We discussed what makes a seller get top dollar. Everyone agreed that 50% is the actual car being sold, and 50% is the seller and how they present the car.
The goal of a seller is to create an air of assurance for an online buyer, so that they feel like they know what they are buying — even if they haven’t seen the car in person.
Crandall noted that some sellers treat BaT like it is Autotrader, with a few grainy photos, no paperwork and incomplete descriptions.
Videos are important, Crandall said.
Avant Garde is known for their videos – Matt noted that customers have come to his Portland, OR location wanting to “drive the route” of the videos.
Former panelist and SCM contributor Stephen Serio talked about a Ferrari 328 that was being offered.
“The seller simply disappeared and wouldn’t answer a simple question like, ‘When was the last belt service done.’” Serio said.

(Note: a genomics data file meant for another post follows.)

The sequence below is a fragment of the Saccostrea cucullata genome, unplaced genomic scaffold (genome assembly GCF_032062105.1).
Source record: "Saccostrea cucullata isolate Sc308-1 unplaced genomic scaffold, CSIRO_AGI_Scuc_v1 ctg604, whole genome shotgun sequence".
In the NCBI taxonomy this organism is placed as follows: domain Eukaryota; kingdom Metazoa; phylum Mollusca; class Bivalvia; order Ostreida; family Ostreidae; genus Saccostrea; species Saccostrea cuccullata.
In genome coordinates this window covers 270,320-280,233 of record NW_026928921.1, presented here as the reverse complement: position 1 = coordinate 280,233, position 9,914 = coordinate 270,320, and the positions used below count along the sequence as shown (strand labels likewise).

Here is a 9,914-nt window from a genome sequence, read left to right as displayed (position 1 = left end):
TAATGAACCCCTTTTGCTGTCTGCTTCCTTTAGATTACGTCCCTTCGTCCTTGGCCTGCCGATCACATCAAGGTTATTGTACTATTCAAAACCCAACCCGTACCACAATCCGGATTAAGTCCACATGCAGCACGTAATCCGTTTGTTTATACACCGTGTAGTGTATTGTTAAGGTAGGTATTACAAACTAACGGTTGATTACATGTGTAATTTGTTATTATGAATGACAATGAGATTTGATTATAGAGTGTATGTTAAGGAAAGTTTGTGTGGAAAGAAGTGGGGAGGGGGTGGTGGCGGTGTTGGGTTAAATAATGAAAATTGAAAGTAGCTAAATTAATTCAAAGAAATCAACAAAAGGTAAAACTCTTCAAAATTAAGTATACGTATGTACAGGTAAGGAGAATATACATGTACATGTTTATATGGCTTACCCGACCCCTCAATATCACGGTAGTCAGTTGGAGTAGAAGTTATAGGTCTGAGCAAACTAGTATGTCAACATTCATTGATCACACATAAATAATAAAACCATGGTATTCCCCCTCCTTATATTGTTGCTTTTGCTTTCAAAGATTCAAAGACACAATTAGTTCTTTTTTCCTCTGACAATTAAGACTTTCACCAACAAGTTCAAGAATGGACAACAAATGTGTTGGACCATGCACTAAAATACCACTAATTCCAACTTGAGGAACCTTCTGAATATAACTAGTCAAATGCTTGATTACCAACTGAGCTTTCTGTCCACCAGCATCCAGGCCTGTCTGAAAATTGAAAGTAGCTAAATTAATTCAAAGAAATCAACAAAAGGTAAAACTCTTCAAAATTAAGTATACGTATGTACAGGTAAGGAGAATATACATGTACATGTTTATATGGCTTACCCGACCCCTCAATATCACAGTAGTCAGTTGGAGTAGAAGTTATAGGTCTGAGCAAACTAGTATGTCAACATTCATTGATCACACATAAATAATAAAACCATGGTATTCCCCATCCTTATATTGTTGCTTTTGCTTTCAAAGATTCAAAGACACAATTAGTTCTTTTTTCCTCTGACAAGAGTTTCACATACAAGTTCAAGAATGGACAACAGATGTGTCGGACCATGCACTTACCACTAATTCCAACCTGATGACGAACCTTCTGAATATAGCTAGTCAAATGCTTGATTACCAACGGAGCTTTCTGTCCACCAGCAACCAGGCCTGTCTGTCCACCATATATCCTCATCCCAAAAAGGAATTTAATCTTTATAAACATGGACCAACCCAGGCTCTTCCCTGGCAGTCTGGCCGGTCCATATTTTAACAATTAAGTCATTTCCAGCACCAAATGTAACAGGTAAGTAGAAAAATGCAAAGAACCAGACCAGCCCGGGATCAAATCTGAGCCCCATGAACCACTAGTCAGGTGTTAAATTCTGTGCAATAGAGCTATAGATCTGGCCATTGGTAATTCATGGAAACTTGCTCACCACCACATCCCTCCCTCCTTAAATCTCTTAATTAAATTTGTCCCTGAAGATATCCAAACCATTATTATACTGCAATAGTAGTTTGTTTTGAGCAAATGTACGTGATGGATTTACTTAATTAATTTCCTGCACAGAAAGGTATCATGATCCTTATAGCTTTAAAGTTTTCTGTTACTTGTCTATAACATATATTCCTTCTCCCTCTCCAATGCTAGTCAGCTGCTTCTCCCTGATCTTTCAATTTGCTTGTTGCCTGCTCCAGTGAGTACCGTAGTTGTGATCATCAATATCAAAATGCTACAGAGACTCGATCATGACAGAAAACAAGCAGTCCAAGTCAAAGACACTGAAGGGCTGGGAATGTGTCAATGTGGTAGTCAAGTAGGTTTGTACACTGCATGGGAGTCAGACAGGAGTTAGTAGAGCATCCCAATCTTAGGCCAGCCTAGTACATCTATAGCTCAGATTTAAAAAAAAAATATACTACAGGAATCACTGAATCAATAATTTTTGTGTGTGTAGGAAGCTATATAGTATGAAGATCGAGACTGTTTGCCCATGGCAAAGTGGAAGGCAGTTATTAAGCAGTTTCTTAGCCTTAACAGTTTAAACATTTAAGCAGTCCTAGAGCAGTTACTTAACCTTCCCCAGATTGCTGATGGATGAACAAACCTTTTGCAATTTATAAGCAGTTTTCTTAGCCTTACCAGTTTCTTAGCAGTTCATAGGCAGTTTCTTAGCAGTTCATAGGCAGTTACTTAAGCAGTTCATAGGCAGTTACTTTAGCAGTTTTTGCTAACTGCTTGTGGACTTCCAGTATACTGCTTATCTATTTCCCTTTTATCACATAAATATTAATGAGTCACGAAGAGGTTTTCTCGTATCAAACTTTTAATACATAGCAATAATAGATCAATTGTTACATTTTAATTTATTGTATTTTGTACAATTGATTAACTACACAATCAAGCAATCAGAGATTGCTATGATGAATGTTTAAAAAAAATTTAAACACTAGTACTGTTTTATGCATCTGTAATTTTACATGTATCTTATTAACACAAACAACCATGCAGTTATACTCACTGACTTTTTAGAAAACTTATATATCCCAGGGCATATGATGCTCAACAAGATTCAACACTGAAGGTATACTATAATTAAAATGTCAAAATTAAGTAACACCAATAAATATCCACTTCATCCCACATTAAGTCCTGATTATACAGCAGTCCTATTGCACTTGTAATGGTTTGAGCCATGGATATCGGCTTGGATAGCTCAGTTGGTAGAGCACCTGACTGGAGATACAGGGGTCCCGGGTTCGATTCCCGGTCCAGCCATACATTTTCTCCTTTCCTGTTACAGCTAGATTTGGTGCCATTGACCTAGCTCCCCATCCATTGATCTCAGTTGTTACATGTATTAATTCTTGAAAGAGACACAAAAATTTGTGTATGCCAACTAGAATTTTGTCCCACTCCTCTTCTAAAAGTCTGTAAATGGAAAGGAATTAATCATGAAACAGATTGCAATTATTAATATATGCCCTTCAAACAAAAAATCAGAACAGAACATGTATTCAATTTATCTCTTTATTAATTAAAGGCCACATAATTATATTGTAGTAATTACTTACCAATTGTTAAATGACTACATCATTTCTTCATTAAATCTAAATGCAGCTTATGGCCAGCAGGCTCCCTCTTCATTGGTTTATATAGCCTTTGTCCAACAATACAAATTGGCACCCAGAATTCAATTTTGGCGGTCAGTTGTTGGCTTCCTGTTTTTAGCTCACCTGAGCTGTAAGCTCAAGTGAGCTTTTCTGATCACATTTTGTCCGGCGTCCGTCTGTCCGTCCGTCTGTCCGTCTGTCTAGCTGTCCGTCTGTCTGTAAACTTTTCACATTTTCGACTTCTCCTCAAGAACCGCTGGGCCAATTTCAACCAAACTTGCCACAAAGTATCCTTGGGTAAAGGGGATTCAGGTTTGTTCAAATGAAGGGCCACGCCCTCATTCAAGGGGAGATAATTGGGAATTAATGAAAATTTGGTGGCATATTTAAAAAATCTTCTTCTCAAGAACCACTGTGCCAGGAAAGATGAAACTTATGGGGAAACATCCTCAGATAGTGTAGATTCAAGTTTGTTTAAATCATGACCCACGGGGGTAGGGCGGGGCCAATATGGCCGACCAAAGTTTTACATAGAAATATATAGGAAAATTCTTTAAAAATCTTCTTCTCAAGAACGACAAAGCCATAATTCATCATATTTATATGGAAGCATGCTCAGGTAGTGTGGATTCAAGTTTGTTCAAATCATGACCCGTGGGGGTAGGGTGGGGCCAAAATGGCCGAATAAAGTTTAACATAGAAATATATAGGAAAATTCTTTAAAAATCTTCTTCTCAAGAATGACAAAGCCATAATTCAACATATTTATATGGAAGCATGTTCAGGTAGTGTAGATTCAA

As Serio predicted, the car failed to sell.
Crandall said that if a car he is interested in is for sale on BaT, he contacts the seller right away, and starts a dialogue so he can learn as much about the seller as possible.
On the buying side, Laumbach said,“I don’t want to waste the rest of my life making $250 bids. If I’m willing to pay $100,000 for car I’ll put in a starting bid of $90,000. That scares off the trolls, and leaves me with the real bidders as my competitive set.”
With the BaT automatic, two-minute extension rule when a new bid comes in, you’re not going to snipe or “steal a car” with a bid that comes in one second before the auction closes.
Decide what YOU think is a fair price to pay, bid to that number, and walk away if it goes higher.
The world of online auctions continues to develop. The canny buyers and sellers are learning the new rules of the road, and they are positioning themselves to buy smart and sell right.